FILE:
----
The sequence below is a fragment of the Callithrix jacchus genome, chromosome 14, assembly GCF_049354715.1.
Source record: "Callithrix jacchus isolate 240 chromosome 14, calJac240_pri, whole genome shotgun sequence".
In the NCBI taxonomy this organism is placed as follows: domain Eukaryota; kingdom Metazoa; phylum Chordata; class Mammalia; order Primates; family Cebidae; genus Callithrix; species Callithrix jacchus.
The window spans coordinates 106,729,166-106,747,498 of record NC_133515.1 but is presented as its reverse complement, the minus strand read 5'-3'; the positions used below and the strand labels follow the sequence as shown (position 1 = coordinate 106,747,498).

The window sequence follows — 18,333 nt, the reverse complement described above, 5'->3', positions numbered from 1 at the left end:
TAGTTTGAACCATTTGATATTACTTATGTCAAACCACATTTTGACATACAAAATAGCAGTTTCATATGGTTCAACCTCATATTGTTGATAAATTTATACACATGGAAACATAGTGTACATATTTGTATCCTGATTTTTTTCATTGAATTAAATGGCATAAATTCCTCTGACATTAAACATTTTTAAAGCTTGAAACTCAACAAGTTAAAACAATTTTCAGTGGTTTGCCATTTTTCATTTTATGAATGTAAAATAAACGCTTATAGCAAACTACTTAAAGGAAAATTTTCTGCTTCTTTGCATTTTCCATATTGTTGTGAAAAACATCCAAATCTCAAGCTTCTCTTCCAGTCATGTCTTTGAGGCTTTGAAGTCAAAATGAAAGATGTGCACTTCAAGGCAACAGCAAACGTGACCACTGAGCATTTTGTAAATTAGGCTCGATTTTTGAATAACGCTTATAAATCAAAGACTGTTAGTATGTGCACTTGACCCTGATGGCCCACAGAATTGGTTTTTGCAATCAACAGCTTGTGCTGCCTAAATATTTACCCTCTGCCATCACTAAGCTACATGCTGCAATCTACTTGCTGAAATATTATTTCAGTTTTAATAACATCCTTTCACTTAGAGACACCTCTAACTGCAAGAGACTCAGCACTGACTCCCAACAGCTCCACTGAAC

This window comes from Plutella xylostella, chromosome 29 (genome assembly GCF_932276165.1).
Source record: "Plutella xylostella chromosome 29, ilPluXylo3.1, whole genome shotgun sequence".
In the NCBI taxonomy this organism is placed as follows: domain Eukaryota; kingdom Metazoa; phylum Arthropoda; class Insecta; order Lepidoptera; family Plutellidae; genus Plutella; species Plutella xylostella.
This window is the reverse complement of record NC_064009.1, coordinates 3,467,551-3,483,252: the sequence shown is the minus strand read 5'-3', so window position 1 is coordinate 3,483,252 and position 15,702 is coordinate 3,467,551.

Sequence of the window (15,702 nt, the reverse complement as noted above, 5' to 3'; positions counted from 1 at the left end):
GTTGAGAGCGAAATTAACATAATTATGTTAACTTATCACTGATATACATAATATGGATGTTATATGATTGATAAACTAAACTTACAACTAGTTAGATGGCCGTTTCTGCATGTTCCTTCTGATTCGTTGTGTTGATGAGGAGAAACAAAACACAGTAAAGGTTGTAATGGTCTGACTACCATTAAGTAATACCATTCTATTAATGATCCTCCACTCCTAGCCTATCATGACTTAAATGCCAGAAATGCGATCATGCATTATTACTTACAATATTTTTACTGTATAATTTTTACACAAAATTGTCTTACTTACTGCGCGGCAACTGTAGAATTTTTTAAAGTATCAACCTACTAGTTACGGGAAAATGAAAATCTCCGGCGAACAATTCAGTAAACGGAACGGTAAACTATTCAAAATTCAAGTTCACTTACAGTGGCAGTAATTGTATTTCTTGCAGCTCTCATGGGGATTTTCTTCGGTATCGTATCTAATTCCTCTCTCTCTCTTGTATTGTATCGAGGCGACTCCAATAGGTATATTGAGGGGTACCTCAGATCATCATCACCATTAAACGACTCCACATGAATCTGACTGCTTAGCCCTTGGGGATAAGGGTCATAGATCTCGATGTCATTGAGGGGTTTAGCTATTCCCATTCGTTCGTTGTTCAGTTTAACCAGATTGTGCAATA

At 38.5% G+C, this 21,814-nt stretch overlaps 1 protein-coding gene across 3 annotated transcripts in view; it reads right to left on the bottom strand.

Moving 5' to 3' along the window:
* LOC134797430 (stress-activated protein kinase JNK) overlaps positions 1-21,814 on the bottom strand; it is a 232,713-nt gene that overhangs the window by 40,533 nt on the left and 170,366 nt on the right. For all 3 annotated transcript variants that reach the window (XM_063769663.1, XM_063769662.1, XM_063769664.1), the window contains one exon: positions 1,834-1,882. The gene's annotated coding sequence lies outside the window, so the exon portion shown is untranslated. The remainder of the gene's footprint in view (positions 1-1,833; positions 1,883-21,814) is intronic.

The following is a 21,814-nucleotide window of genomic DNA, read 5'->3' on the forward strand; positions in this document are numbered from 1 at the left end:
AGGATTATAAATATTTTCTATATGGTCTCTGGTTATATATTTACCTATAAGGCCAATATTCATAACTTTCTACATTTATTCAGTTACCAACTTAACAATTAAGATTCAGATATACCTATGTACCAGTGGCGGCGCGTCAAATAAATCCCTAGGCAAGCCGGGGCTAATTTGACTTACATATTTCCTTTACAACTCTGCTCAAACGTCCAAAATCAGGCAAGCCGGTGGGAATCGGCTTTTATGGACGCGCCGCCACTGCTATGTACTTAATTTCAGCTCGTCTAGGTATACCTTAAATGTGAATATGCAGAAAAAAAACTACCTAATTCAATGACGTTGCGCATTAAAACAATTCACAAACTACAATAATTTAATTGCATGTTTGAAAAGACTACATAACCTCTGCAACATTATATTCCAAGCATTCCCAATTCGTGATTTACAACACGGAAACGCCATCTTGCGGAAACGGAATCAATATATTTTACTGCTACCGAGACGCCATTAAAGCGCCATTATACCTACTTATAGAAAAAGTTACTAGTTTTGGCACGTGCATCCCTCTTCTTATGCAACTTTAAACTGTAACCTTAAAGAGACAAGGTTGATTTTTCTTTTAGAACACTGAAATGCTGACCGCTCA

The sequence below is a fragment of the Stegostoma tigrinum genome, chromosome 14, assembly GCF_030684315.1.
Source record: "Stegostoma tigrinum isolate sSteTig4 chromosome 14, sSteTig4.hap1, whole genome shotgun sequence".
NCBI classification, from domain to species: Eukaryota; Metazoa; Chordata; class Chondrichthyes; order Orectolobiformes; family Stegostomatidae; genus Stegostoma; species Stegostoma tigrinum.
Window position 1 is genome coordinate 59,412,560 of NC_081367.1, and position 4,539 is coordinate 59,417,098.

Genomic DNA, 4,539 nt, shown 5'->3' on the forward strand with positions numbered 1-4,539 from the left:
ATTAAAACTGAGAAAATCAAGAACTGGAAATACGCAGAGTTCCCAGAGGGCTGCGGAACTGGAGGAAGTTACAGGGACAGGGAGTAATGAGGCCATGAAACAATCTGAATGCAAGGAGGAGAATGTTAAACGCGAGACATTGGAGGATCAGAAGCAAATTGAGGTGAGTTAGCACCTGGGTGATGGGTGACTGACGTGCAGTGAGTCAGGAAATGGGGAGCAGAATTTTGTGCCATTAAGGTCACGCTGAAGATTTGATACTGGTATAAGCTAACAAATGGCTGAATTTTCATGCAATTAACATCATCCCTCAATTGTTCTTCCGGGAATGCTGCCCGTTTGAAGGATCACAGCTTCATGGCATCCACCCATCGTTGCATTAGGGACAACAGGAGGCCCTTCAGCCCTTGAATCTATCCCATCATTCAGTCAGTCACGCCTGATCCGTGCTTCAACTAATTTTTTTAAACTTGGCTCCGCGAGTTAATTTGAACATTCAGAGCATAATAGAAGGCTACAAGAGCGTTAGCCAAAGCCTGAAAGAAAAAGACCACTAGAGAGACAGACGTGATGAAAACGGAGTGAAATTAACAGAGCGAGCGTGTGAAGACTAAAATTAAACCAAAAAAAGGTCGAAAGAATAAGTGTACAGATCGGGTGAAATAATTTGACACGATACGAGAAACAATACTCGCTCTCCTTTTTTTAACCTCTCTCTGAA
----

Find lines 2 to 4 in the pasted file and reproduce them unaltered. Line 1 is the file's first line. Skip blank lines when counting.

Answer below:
Source record: "Callithrix jacchus isolate 240 chromosome 14, calJac240_pri, whole genome shotgun sequence".
In the NCBI taxonomy this organism is placed as follows: domain Eukaryota; kingdom Metazoa; phylum Chordata; class Mammalia; order Primates; family Cebidae; genus Callithrix; species Callithrix jacchus.
The window spans coordinates 106,729,166-106,747,498 of record NC_133515.1 but is presented as its reverse complement, the minus strand read 5'-3'; the positions used below and the strand labels follow the sequence as shown (position 1 = coordinate 106,747,498).